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Surveys

DEMAND AND SUPPLY - Boo Chanco - The Philippine Star

There are surveys and there are those pretending to be surveys. It is election season and posting numbers indicating likely voting preferences generates social media clicks and traditional media attention.

People, however, get terribly confused. It is easy to fall victim to those who just want to create impressions for their clients.

I was required to study statistics and had some units in communications research in college. I also had to deal with market research findings while working in advertising and public relations. I have a good appreciation of what the numbers say and don’t say. But today, we will take it from an expert to explain what it is all about.

My expert is Dr. Jose Ramon “Toots” Albert who formerly headed the National Statistics Office. He is a professional statistician and a research fellow at the PIDS. He is just about one of the best resource persons on surveys.

Dr. Albert will deliver a lecture today at the Ateneo and he was gracious enough to let me take a peek so I can share his observations on the topic: “Survey Says or Not?” Almost all the views in this column today are his, and hopefully I do not misrepresent or misinterpret any.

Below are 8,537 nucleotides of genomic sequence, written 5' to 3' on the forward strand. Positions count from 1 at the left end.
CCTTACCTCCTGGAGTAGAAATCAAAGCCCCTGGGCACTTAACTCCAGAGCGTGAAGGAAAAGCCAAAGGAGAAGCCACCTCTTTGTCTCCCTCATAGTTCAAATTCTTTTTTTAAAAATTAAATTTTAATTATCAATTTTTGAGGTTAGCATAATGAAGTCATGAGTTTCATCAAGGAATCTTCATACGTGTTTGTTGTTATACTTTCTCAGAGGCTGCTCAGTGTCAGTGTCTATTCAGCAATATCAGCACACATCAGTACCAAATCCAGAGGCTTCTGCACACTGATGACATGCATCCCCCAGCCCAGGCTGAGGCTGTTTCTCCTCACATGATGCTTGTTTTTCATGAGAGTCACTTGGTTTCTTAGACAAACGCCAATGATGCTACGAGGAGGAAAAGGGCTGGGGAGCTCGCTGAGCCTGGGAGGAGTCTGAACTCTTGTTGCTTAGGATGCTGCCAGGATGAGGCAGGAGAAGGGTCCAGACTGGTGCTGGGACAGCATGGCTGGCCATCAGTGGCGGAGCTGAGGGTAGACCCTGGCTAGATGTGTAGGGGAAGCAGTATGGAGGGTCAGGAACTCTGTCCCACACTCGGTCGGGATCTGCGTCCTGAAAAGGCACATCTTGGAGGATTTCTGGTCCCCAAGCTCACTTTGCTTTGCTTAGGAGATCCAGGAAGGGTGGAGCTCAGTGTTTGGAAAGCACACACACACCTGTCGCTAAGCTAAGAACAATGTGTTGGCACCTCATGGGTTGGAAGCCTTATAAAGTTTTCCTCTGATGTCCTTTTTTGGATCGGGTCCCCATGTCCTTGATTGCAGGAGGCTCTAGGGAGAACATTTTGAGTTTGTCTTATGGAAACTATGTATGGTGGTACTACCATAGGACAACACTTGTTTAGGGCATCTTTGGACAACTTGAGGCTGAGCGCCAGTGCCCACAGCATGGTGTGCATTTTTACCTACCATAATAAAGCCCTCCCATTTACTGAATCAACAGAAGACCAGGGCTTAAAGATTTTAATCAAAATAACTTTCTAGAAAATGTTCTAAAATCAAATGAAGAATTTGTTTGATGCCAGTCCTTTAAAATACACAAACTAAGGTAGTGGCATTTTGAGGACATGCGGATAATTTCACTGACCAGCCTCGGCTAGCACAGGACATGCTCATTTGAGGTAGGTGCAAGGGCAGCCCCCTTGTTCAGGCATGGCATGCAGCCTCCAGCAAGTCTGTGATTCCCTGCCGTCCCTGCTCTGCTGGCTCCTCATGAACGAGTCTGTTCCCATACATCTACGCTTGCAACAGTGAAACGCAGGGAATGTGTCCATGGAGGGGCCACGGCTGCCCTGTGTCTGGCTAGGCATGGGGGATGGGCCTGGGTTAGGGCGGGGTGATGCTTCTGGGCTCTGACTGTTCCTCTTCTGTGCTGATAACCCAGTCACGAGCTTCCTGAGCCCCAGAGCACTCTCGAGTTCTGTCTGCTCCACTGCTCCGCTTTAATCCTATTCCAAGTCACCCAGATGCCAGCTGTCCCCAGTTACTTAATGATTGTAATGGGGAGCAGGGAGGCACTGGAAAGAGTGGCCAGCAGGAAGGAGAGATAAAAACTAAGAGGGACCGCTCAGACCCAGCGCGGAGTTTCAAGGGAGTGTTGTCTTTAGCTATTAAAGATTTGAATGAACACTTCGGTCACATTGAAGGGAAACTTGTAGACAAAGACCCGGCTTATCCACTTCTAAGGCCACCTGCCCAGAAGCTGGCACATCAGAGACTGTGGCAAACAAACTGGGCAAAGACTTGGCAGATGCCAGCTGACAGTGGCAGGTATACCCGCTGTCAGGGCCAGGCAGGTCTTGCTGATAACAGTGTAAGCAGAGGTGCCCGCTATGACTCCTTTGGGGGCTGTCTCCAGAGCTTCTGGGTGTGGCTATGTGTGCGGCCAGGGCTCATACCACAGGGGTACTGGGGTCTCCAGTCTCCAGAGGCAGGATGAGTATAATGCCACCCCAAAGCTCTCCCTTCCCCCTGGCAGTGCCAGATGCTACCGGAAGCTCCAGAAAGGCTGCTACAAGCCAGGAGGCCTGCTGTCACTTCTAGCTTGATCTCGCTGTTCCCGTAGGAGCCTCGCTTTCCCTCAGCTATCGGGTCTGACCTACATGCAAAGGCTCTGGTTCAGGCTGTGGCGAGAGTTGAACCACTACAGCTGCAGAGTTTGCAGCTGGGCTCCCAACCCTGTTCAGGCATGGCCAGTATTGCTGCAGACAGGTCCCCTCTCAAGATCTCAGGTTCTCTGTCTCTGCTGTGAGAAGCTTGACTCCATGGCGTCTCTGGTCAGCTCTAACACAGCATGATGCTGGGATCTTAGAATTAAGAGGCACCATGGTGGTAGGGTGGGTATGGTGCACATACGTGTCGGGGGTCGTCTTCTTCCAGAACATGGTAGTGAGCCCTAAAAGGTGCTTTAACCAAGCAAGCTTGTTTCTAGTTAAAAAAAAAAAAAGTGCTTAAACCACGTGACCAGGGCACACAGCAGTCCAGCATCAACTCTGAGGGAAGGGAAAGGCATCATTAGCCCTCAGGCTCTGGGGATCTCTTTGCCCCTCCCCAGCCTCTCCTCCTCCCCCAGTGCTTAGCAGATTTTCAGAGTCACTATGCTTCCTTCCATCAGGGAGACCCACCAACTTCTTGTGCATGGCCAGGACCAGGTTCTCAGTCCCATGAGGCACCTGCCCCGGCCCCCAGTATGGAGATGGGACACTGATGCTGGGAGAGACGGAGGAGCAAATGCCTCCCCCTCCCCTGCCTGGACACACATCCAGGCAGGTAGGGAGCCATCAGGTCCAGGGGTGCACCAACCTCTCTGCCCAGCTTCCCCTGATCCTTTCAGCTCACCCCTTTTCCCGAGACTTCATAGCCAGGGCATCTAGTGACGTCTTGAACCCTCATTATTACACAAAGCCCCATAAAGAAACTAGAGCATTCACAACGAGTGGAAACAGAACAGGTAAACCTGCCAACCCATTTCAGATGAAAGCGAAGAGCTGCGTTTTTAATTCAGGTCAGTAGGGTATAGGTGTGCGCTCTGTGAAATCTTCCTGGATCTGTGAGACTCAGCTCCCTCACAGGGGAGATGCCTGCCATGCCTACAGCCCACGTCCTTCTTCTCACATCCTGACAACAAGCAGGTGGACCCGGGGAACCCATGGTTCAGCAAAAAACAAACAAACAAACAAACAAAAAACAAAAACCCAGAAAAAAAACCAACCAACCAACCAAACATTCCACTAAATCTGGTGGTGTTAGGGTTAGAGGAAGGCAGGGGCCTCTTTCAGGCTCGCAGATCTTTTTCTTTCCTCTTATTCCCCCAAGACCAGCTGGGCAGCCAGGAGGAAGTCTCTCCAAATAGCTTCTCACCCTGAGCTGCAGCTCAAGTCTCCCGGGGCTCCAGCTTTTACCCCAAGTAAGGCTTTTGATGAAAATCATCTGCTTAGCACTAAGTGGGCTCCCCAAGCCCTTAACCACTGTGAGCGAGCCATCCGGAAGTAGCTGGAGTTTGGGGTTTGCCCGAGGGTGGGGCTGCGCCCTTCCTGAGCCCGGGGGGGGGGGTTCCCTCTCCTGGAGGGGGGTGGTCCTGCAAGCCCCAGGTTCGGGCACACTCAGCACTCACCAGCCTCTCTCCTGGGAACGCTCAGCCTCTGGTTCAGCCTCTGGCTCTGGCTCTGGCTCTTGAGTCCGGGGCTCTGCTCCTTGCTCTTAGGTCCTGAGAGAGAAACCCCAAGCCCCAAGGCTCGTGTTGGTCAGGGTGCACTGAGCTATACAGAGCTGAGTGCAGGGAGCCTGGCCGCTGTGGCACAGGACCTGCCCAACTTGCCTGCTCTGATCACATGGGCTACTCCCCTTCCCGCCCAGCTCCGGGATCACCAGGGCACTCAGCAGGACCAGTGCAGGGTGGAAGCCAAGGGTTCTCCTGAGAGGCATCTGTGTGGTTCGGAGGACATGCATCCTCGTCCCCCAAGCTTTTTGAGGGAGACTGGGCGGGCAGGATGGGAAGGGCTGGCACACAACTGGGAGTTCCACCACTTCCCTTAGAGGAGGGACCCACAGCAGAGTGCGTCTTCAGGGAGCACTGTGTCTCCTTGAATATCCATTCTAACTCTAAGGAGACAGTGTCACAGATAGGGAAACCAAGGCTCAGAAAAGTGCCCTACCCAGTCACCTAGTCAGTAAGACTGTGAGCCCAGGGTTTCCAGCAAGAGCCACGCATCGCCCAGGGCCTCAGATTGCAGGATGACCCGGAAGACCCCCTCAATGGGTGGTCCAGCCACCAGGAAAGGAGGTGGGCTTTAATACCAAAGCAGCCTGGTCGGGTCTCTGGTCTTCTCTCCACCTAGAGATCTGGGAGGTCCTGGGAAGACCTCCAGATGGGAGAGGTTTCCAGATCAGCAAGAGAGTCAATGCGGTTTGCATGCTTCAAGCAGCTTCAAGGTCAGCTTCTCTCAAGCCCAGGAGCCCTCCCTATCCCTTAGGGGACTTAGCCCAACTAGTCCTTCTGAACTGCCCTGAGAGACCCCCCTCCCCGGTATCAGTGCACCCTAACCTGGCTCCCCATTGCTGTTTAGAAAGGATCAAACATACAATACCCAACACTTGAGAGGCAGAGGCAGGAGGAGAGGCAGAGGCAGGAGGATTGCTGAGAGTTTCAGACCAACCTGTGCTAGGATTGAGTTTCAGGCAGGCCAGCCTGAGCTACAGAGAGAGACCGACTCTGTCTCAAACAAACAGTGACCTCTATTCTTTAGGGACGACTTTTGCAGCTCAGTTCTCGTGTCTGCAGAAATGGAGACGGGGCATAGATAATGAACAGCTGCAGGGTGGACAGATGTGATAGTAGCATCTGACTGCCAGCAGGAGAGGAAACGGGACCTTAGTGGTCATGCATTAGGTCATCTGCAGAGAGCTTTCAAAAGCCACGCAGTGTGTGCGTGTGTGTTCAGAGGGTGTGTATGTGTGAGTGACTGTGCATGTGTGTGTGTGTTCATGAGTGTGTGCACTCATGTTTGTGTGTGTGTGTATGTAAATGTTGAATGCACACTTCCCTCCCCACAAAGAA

Not all surveys are created equal. The surveys I trust are those that were scientifically designed and undertaken by trusted academics and professionals with reputations to protect. For me, it is Social Weather Stations and Pulse Asia.

But new survey outfits mushroom around election time. We have to be cautious about the validity of the numbers they present.

Dr. Albert said he was recently asked about a street-based survey claiming to have picked respondents randomly off the streets.

A good survey must have random sampling, but the random selection method must follow a scientific protocol. This random man-on-the street survey is not random enough for a survey to be trusted and to be useful.

“Going out on the street and randomly picking people will not work to get a national reading or even a reliable reading of those areas because not every voter in a city may pass through the street,” Dr. Albert explained.